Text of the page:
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Heels From the Revolution

Slices of radical Chicago caught on film

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You had to be there. Mike Gray and the Film Group were. They were working out of a studio on Grant Place just off Clark in the summer of 1968. They had the latest handheld cameras from France and they were making good money shooting documentary-style commercials for the top advertising agencies in town. On Wednesday, August 28, says Gray, "we had Colonel Sanders in our studios when we heard there was a riot in Grant Park"--where antiwar demonstrators in town for the Democratic National Convention were squaring off with Chicago police.

They ditched the colonel and took their cameras where the action was. About dusk Gray found himself standing on a fence that ran from a pillar at the corner of Michigan and Balbo to the entrance to the Haymarket Restaurant on the first floor of the Conrad Hilton Hotel. Through the viewfinder he looked out at the intersection. "People were sitting down, shouting 'Peace now!' at [vice president] Hubert Humphrey's hotel window. Someone said, 'Look out!' I swung around and saw a phalanx of cops getting out of a bus. They formed up, moved in, and started hitting people indiscriminately. I was looking through the viewfinder, thinking, 'Is this Prague?' I never expected to see that in the United States of America."

The following night the Film Group's accountant, Bill Cottle, was arrested and harassed by police officers in the Hilton basement--harassment that, Gray says, quickly ended when Cottle pulled out his law license.

The convention changed everything for the dozen filmmakers and staff who made up the Film Group. "We'd heard about police brutality," says Gray, "black people complaining about it, but we'd always had the attitude, 'Well, they must have been doing something.' Yeah, they were sitting down."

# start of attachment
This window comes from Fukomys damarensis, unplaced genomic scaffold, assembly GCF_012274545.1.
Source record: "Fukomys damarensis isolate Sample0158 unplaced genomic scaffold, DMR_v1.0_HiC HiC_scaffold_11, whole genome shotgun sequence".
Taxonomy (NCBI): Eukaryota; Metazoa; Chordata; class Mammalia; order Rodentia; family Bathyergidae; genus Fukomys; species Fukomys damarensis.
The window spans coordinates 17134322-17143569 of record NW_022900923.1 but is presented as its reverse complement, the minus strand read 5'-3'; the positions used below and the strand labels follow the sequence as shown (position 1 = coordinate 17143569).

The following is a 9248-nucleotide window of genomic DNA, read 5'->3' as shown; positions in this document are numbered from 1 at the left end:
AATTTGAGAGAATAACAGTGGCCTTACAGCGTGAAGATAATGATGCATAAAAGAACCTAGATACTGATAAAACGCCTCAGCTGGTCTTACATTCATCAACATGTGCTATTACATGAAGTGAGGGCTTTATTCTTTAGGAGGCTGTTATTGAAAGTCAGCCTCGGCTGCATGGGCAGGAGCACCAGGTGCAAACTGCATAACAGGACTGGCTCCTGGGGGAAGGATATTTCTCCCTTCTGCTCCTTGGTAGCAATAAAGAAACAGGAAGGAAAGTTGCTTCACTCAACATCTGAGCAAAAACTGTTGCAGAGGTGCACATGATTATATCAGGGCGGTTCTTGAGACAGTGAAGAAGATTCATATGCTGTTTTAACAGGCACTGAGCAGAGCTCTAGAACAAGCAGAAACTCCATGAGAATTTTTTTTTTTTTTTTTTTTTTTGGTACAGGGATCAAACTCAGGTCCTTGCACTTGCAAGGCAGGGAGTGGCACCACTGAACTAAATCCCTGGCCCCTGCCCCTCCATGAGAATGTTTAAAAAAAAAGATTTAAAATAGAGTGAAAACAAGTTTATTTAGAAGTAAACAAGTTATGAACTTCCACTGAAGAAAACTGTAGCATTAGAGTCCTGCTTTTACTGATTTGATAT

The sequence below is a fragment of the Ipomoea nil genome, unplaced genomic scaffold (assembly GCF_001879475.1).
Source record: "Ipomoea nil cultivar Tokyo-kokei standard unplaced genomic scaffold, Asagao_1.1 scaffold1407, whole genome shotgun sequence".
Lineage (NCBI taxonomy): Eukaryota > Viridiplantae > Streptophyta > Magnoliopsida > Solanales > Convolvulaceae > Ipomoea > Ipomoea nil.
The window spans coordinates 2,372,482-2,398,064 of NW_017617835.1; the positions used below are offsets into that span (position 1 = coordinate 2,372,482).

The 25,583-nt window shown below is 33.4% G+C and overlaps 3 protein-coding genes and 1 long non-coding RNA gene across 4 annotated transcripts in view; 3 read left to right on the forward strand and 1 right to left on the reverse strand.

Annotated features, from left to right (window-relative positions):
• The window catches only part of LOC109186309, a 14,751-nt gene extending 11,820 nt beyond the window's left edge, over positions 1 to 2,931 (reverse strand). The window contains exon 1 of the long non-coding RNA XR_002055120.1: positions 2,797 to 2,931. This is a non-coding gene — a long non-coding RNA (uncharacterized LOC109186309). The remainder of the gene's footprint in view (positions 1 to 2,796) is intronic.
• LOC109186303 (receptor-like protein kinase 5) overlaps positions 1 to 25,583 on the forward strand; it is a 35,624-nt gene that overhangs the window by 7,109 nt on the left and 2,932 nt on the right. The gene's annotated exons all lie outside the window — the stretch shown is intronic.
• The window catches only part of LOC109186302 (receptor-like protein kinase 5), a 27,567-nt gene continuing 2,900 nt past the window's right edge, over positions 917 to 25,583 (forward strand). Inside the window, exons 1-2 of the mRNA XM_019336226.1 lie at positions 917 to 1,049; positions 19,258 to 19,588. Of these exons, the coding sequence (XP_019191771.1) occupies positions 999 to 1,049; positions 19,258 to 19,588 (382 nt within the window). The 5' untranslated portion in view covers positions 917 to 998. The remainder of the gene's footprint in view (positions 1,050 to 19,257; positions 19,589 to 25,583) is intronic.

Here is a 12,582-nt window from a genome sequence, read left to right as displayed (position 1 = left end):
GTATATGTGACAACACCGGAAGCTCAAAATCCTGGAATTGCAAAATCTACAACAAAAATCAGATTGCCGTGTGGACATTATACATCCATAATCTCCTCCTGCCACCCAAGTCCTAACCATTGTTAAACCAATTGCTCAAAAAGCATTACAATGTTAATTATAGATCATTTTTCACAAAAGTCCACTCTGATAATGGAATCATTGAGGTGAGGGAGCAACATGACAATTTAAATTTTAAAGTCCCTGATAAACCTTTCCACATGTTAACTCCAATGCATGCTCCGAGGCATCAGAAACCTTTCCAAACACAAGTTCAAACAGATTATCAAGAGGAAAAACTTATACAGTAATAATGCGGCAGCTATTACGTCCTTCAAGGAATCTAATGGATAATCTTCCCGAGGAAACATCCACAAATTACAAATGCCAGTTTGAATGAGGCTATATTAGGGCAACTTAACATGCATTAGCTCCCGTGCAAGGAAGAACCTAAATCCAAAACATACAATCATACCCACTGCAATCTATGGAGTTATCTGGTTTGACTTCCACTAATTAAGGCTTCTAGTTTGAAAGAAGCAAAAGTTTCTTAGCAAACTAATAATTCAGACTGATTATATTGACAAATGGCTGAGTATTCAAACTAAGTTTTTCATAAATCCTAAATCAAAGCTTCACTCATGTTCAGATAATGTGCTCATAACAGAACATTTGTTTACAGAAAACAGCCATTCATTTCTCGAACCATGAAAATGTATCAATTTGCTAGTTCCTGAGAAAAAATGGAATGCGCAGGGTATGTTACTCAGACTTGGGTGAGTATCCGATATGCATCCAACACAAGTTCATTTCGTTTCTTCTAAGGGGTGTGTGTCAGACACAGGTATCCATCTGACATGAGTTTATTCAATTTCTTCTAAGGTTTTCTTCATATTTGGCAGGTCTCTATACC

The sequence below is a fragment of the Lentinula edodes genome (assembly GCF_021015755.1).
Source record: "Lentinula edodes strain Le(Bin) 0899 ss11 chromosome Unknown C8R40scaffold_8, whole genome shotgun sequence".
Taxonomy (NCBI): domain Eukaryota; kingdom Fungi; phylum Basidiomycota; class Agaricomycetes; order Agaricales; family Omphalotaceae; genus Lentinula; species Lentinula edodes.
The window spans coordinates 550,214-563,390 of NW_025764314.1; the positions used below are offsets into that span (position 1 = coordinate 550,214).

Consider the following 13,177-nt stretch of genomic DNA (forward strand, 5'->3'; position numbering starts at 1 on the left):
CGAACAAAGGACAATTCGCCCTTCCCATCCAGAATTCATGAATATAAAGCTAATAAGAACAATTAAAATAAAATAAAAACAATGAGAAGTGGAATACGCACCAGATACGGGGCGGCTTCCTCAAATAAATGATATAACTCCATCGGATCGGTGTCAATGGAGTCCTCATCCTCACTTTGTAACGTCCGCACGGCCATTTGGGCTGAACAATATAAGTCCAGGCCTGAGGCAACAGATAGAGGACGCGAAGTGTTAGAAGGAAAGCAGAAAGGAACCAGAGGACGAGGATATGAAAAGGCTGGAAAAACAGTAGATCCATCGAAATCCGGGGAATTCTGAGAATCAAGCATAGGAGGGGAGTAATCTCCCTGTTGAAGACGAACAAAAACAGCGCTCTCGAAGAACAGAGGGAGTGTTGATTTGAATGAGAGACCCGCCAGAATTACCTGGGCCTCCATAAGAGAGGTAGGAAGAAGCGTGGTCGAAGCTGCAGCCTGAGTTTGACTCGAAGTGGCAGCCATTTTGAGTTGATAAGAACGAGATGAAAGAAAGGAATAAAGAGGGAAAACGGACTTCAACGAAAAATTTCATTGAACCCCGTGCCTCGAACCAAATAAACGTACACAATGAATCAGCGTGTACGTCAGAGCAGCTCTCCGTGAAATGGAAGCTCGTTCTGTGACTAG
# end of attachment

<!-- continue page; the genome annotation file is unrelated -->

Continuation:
They returned to making commercials while they continued "filming the revolution" (Gray's words), but it was hard to get enthusiastic about the placement of logos or finding just the right Iowa farm family for an Aunt Jemima spot. Their advertising clients faded away. With help from Second City cofounder Howard Alk they turned 7,000 feet of raw film into American Revolution 2, a feature-length documentary about the convention and its aftermath. It premiered in 1969 at the Playboy Theater and ran several weeks at the 3 Penny.

Alk met Fred Hampton, the 20-year-old leader of the Chicago Black Panthers, and arranged for the Film Group to document their work over the course of the ensuing year. "We knew we had to follow him wherever he went," says Gray. When the call came that he'd been killed the morning of December 4, 1969, Gray rushed over to his west-side apartment. He documented the scene of the shooting, including the condition of the apartment door. The evidence was later used in a successful civil lawsuit--helping to establish that all but one of the shots had been fired by police, from the outside in--and the resulting 1970 film, The Murder of Fred Hampton, was shown at Cannes.